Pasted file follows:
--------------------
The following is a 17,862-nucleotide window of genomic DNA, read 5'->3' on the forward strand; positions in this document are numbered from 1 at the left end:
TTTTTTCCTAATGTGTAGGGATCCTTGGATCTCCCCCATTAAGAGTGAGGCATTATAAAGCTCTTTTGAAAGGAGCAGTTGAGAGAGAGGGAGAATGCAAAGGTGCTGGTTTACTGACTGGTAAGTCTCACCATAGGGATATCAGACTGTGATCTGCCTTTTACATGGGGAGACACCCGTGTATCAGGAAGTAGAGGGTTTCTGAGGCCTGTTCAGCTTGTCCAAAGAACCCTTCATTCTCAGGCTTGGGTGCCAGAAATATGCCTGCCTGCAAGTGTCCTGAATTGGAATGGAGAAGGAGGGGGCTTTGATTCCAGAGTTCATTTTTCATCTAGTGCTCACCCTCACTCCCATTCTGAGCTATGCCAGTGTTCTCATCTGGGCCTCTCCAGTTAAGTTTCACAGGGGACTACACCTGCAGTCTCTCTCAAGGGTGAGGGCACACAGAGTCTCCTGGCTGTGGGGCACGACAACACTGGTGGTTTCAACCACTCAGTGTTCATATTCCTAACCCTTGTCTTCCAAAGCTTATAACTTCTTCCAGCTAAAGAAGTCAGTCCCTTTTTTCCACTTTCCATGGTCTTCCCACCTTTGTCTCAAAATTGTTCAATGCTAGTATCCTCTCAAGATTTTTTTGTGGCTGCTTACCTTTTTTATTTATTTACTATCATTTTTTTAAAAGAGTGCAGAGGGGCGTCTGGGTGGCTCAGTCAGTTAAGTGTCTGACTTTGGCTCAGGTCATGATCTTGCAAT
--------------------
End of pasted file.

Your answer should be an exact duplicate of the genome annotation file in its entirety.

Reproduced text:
The following is a 17,862-nucleotide window of genomic DNA, read 5'->3' on the forward strand; positions in this document are numbered from 1 at the left end:
TTTTTTCCTAATGTGTAGGGATCCTTGGATCTCCCCCATTAAGAGTGAGGCATTATAAAGCTCTTTTGAAAGGAGCAGTTGAGAGAGAGGGAGAATGCAAAGGTGCTGGTTTACTGACTGGTAAGTCTCACCATAGGGATATCAGACTGTGATCTGCCTTTTACATGGGGAGACACCCGTGTATCAGGAAGTAGAGGGTTTCTGAGGCCTGTTCAGCTTGTCCAAAGAACCCTTCATTCTCAGGCTTGGGTGCCAGAAATATGCCTGCCTGCAAGTGTCCTGAATTGGAATGGAGAAGGAGGGGGCTTTGATTCCAGAGTTCATTTTTCATCTAGTGCTCACCCTCACTCCCATTCTGAGCTATGCCAGTGTTCTCATCTGGGCCTCTCCAGTTAAGTTTCACAGGGGACTACACCTGCAGTCTCTCTCAAGGGTGAGGGCACACAGAGTCTCCTGGCTGTGGGGCACGACAACACTGGTGGTTTCAACCACTCAGTGTTCATATTCCTAACCCTTGTCTTCCAAAGCTTATAACTTCTTCCAGCTAAAGAAGTCAGTCCCTTTTTTCCACTTTCCATGGTCTTCCCACCTTTGTCTCAAAATTGTTCAATGCTAGTATCCTCTCAAGATTTTTTTGTGGCTGCTTACCTTTTTTATTTATTTACTATCATTTTTTTAAAAGAGTGCAGAGGGGCGTCTGGGTGGCTCAGTCAGTTAAGTGTCTGACTTTGGCTCAGGTCATGATCTTGCAAT